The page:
This is an excerpt from our new book  “Thinking of migrating to the cloud? Ask the Smart Questions” which is out in the fall.

Simple decision, right?

As every new software vendor “in the cloud” it would seem that migrating from on-premise to the cloud is the obvious answer.  But it is not so clear cut

Client benefits

  • Try before you buy; in the time it normally take to write a requirements spec, run a beauty parade and make a decision clients than run a real life, low risk trial.
  • Speed of installation (not implementation): the software can be rolled out to different “locations” (geographical, organizational; internal and 3rd parties, working style; office, home-office, mobile) rapidly
  • No upgrades; everyone immediately has access to the latest version of the software – although this may be considered a disadvantage if customized training has been developed.
  • RBI, not ROI: rapid, tightly focused implementations mean that the benefits can often be delivered before the software has been paid for (Return Before Investment). So the projects are self-funding.
  • No need for IT input; rather than completely side-stepping IT, the projects need only a light touch from IT, which the IT department should see as a benefit. It is helping them deliver the “app gap”

Vendor benefits

  • Easier sale to business – you can reduce the sales cycle from months to days or weeks through low risk, pilot projects. And these are an easy way to get a foot in the door.
  • Rolling out updates / out of date software – You know every client is on the latest version of the software. And there is virtually no cost to rolling out the changes that encourages small incremental updates.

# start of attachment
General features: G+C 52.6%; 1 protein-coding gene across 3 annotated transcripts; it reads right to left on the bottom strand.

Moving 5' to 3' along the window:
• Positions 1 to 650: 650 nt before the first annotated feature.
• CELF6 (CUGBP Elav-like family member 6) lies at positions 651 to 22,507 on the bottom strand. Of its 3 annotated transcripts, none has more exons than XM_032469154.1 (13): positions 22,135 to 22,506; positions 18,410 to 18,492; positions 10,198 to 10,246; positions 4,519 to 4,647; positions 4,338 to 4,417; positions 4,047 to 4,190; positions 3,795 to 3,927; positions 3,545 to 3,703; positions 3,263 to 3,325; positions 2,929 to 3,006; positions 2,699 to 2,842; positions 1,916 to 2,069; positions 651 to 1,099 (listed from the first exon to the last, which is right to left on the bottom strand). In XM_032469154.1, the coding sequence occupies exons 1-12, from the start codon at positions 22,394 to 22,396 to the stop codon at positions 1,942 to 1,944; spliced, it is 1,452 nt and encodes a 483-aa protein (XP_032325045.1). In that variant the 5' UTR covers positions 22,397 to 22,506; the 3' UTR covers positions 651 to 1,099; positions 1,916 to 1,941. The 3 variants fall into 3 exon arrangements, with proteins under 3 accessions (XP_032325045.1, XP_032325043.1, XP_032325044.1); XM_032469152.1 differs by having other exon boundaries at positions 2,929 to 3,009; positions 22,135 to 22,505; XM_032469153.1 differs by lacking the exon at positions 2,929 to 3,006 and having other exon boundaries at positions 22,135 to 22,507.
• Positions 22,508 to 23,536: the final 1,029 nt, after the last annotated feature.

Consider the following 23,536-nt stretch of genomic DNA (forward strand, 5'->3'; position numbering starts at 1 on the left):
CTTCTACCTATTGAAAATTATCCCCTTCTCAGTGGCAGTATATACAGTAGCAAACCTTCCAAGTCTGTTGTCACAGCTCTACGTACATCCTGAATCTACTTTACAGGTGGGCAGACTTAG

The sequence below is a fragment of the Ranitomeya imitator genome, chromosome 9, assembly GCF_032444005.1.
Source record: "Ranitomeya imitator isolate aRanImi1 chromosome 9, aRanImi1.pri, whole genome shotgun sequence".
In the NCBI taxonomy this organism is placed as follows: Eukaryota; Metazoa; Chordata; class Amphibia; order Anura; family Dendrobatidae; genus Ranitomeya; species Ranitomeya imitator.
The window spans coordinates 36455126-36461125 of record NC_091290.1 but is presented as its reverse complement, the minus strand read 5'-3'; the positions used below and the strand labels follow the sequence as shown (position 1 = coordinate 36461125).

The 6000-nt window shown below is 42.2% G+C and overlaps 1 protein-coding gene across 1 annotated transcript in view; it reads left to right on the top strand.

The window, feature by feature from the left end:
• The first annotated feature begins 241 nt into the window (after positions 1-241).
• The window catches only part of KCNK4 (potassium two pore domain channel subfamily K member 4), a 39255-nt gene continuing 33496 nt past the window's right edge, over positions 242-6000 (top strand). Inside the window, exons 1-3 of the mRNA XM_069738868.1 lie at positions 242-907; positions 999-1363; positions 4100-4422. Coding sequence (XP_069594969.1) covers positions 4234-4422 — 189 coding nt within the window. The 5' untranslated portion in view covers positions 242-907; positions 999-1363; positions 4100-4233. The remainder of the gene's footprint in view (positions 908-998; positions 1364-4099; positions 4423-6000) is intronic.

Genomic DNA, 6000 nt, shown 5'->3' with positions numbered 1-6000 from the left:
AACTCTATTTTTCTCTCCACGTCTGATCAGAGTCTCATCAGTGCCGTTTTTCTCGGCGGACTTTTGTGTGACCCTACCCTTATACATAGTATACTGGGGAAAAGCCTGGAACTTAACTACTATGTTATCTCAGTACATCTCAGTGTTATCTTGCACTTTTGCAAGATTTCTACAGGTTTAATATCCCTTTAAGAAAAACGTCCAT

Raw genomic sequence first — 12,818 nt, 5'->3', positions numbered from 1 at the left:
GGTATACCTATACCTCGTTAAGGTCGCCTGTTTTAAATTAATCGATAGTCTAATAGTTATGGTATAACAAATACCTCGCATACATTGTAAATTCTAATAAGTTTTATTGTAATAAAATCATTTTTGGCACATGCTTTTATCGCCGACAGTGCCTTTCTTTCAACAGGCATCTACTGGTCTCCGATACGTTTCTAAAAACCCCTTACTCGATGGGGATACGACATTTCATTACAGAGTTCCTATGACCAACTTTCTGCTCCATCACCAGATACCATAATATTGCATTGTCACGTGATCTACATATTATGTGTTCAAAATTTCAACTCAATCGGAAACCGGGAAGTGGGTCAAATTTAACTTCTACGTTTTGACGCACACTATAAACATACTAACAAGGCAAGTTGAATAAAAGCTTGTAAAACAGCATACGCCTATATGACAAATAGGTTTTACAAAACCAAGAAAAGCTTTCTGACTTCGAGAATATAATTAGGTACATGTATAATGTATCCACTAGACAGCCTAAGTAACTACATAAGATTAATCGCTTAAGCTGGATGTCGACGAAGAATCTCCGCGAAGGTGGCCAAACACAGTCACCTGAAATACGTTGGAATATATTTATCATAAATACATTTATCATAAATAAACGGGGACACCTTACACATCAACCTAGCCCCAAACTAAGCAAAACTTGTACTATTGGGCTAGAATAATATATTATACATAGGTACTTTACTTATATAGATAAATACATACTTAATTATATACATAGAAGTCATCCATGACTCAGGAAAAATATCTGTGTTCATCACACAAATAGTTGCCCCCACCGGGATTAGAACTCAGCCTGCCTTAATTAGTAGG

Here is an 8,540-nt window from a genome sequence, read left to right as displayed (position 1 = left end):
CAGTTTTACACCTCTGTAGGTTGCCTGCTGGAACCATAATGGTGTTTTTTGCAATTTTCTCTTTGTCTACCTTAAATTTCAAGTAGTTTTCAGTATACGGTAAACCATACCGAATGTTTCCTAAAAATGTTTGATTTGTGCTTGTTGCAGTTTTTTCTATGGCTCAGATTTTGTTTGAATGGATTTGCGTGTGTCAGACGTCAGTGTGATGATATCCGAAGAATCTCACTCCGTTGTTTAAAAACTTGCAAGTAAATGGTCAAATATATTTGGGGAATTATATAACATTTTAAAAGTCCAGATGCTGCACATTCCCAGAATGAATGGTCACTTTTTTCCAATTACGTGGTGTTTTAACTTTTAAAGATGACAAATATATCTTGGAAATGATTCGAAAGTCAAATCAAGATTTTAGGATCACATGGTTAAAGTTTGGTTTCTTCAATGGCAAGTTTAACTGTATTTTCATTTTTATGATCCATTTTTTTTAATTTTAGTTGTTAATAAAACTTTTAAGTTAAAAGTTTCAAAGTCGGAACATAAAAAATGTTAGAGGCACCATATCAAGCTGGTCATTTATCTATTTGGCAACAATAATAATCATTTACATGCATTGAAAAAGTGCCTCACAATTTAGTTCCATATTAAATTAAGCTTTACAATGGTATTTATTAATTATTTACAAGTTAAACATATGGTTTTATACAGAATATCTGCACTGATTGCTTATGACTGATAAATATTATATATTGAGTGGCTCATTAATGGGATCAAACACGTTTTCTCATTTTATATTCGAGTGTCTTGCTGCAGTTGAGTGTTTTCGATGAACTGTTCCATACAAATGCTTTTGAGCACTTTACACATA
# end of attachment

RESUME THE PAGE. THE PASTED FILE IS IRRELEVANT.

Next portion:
• Geographical reach – Subject to local country restrictions on data center location, you can roll-out to much of the world without having to establish local operations.
  • Lean startup approach to roadmap – With incremental releases you can start with a smaller functionality set and let customer demand help shape the roadmap, rather than invest heavily to produce a “full featured” product and hope it hits the mark.
  • Metrics to see behavior – How are your clients using your software. With on-premise you never knew. Now you can see hour by hour, client by client. Which means you can coach them, hence the rise of the Customer Success teams within cloud vendors.
  • Annuity revenue stream – Over time you can build a strong, dependable, annuity revenue stream. This is valuable asset and has a key impact on the high valuations of established cloud 

But not all good news; downsides for vendor of cloud delivery 

Cloud is not all honey and roses. There are inevitably downsides, especially when compared with the incredible lucrative on-premise software business. There are downside for clients, but let’s just focus on you, the vendor. Let’s pick up a few of the issues. Interestingly they all relate to business model and money.

  • No upfront large license deals – You are used to large one-off license deals which would fund the growth of the business. Annuity revenue stream
  • Really tight margins – Clients are expecting lower per user costs than on-premise software. This is in part by the born-in-the-cloud startups who are entering the market with none of the overhead and funding to allow them to buy market share.
  • Sell deal, then drive consumption – If you going after big enterprise sales then you do all the pre-sales work, the procurement win the deal but the initial order is cents, not millions of dollars. You need to work with the client to drive awareness, support projects and drive the roll-out – for 1, 2, 3 years – before the revenues really start to flow.
  • Engaging top enterprise salesmen – If you are a top enterprise salesman you are used to doing big deals and getting big commission checks. Waiting 3 years will not turn them on.
  • Cannibalization on migration – If you want your existing clients to migrate they will take a hard look at the users who are really using the software and the annual cloud license fees are likely to be less than the on-premise annual maintenance fees that they are happily paying each year.


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